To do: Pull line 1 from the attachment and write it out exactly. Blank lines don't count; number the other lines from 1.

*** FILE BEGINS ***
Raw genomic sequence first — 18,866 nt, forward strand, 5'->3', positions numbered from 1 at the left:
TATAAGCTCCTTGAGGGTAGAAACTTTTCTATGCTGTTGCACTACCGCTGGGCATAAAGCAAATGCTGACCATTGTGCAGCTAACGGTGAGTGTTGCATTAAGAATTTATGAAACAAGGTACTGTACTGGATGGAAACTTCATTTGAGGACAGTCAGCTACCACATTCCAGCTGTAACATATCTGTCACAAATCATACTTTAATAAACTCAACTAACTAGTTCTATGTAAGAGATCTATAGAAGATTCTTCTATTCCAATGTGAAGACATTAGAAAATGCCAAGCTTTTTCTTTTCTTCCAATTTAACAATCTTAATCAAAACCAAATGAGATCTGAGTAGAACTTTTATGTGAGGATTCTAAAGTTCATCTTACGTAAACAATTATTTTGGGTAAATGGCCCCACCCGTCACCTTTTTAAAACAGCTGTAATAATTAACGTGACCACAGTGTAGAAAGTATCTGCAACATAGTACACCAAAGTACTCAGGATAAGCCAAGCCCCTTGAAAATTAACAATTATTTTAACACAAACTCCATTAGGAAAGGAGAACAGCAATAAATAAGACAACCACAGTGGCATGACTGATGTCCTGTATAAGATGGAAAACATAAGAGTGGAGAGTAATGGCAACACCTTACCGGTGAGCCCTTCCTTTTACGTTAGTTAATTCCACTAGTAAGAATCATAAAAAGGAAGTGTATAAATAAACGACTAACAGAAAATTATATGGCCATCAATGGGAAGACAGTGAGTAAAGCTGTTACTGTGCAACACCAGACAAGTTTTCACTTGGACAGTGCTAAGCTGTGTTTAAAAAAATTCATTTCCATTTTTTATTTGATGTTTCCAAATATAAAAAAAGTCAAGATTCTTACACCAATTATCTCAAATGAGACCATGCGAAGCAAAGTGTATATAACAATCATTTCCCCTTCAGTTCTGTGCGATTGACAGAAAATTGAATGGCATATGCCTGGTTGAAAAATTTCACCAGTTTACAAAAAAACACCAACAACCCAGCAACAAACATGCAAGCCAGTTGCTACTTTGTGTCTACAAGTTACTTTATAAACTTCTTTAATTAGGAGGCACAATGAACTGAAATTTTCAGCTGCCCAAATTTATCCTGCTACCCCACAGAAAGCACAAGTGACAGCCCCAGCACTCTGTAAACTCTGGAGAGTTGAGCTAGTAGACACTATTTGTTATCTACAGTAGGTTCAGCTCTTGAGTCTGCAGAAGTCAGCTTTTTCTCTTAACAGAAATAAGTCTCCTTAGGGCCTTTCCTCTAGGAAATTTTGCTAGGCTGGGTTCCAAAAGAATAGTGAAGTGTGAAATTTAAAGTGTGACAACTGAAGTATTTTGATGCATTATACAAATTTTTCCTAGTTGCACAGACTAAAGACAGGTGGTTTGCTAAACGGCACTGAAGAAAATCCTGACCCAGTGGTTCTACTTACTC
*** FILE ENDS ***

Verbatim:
Raw genomic sequence first — 18,866 nt, forward strand, 5'->3', positions numbered from 1 at the left: